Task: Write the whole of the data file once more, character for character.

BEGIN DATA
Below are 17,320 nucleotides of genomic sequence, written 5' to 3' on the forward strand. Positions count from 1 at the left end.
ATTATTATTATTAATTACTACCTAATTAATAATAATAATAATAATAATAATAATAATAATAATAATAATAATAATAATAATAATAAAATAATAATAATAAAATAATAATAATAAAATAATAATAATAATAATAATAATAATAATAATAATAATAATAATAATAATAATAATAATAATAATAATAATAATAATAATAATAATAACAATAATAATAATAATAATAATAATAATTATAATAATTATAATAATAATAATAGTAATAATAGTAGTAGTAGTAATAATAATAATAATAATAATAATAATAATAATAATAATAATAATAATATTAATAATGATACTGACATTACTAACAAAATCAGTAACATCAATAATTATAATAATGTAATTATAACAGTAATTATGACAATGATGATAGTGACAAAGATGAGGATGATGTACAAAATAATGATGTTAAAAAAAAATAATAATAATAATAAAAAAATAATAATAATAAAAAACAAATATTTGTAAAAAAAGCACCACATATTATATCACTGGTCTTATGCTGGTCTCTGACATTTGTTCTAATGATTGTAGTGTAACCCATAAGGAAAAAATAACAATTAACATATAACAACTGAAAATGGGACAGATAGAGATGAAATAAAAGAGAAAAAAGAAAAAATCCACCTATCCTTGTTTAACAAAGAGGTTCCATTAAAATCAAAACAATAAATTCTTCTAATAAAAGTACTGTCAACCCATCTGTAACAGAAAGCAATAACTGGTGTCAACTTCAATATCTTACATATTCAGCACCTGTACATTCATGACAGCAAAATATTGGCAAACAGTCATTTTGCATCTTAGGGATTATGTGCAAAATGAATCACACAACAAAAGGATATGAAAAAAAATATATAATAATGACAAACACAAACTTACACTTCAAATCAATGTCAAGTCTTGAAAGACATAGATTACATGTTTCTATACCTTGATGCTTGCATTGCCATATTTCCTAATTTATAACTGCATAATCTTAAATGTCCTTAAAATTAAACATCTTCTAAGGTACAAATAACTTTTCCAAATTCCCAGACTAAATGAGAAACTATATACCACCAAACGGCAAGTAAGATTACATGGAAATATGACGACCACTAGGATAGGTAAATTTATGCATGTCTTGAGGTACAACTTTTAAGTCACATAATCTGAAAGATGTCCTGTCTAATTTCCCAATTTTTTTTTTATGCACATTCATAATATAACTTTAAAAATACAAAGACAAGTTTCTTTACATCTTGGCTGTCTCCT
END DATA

Below are 17,320 nucleotides of genomic sequence, written 5' to 3' on the forward strand. Positions count from 1 at the left end.
ATTATTATTATTAATTACTACCTAATTAATAATAATAATAATAATAATAATAATAATAATAATAATAATAATAATAATAATAATAAAATAATAATAATAAAATAATAATAATAAAATAATAATAATAATAATAATAATAATAATAATAATAATAATAATAATAATAATAATAATAATAATAATAATAATAATAATAATAATAACAATAATAATAATAATAATAATAATAATTATAATAATTATAATAATAATAATAGTAATAATAGTAGTAGTAGTAATAATAATAATAATAATAATAATAATAATAATAATAATAATAATAATATTAATAATGATACTGACATTACTAACAAAATCAGTAACATCAATAATTATAATAATGTAATTATAACAGTAATTATGACAATGATGATAGTGACAAAGATGAGGATGATGTACAAAATAATGATGTTAAAAAAAAATAATAATAATAATAAAAAAATAATAATAATAAAAAACAAATATTTGTAAAAAAAGCACCACATATTATATCACTGGTCTTATGCTGGTCTCTGACATTTGTTCTAATGATTGTAGTGTAACCCATAAGGAAAAAATAACAATTAACATATAACAACTGAAAATGGGACAGATAGAGATGAAATAAAAGAGAAAAAAGAAAAAATCCACCTATCCTTGTTTAACAAAGAGGTTCCATTAAAATCAAAACAATAAATTCTTCTAATAAAAGTACTGTCAACCCATCTGTAACAGAAAGCAATAACTGGTGTCAACTTCAATATCTTACATATTCAGCACCTGTACATTCATGACAGCAAAATATTGGCAAACAGTCATTTTGCATCTTAGGGATTATGTGCAAAATGAATCACACAACAAAAGGATATGAAAAAAAATATATAATAATGACAAACACAAACTTACACTTCAAATCAATGTCAAGTCTTGAAAGACATAGATTACATGTTTCTATACCTTGATGCTTGCATTGCCATATTTCCTAATTTATAACTGCATAATCTTAAATGTCCTTAAAATTAAACATCTTCTAAGGTACAAATAACTTTTCCAAATTCCCAGACTAAATGAGAAACTATATACCACCAAACGGCAAGTAAGATTACATGGAAATATGACGACCACTAGGATAGGTAAATTTATGCATGTCTTGAGGTACAACTTTTAAGTCACATAATCTGAAAGATGTCCTGTCTAATTTCCCAATTTTTTTTTTATGCACATTCATAATATAACTTTAAAAATACAAAGACAAGTTTCTTTACATCTTGGCTGTCTCCT